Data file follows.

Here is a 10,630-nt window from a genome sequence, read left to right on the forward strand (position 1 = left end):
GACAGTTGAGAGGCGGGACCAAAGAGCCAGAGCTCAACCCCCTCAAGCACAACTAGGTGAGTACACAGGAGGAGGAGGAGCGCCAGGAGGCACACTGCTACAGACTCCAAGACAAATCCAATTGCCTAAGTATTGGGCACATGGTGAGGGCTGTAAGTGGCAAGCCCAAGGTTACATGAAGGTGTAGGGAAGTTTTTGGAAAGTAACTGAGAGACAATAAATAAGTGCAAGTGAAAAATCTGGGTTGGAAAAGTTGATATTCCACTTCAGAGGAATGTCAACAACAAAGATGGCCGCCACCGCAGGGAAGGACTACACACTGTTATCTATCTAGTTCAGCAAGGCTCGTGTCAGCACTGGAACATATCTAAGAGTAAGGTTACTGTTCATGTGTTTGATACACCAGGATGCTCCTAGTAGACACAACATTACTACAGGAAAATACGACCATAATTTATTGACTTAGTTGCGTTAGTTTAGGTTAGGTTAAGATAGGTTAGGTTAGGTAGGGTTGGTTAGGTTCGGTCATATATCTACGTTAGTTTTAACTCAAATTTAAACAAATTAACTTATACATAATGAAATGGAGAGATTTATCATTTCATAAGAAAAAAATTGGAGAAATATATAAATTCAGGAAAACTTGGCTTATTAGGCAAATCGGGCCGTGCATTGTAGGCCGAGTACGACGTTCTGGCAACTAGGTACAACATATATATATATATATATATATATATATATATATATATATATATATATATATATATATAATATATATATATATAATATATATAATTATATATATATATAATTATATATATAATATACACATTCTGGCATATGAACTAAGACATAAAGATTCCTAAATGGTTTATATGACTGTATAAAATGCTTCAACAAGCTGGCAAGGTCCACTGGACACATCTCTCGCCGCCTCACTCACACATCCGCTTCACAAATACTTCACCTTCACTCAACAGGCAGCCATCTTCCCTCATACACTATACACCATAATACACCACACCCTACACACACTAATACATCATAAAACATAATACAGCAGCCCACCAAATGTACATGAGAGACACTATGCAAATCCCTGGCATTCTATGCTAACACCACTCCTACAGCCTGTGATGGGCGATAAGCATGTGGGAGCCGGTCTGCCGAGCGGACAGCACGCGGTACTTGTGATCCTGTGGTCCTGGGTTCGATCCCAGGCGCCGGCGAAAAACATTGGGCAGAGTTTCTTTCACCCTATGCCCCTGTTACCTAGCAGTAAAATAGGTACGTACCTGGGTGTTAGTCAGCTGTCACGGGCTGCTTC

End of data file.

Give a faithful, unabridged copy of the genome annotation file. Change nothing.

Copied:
Here is a 10,630-nt window from a genome sequence, read left to right on the forward strand (position 1 = left end):
GACAGTTGAGAGGCGGGACCAAAGAGCCAGAGCTCAACCCCCTCAAGCACAACTAGGTGAGTACACAGGAGGAGGAGGAGCGCCAGGAGGCACACTGCTACAGACTCCAAGACAAATCCAATTGCCTAAGTATTGGGCACATGGTGAGGGCTGTAAGTGGCAAGCCCAAGGTTACATGAAGGTGTAGGGAAGTTTTTGGAAAGTAACTGAGAGACAATAAATAAGTGCAAGTGAAAAATCTGGGTTGGAAAAGTTGATATTCCACTTCAGAGGAATGTCAACAACAAAGATGGCCGCCACCGCAGGGAAGGACTACACACTGTTATCTATCTAGTTCAGCAAGGCTCGTGTCAGCACTGGAACATATCTAAGAGTAAGGTTACTGTTCATGTGTTTGATACACCAGGATGCTCCTAGTAGACACAACATTACTACAGGAAAATACGACCATAATTTATTGACTTAGTTGCGTTAGTTTAGGTTAGGTTAAGATAGGTTAGGTTAGGTAGGGTTGGTTAGGTTCGGTCATATATCTACGTTAGTTTTAACTCAAATTTAAACAAATTAACTTATACATAATGAAATGGAGAGATTTATCATTTCATAAGAAAAAAATTGGAGAAATATATAAATTCAGGAAAACTTGGCTTATTAGGCAAATCGGGCCGTGCATTGTAGGCCGAGTACGACGTTCTGGCAACTAGGTACAACATATATATATATATATATATATATATATATATATATATATATATATATATATATATATAATATATATATATATAATATATATAATTATATATATATATAATTATATATATAATATACACATTCTGGCATATGAACTAAGACATAAAGATTCCTAAATGGTTTATATGACTGTATAAAATGCTTCAACAAGCTGGCAAGGTCCACTGGACACATCTCTCGCCGCCTCACTCACACATCCGCTTCACAAATACTTCACCTTCACTCAACAGGCAGCCATCTTCCCTCATACACTATACACCATAATACACCACACCCTACACACACTAATACATCATAAAACATAATACAGCAGCCCACCAAATGTACATGAGAGACACTATGCAAATCCCTGGCATTCTATGCTAACACCACTCCTACAGCCTGTGATGGGCGATAAGCATGTGGGAGCCGGTCTGCCGAGCGGACAGCACGCGGTACTTGTGATCCTGTGGTCCTGGGTTCGATCCCAGGCGCCGGCGAAAAACATTGGGCAGAGTTTCTTTCACCCTATGCCCCTGTTACCTAGCAGTAAAATAGGTACGTACCTGGGTGTTAGTCAGCTGTCACGGGCTGCTTC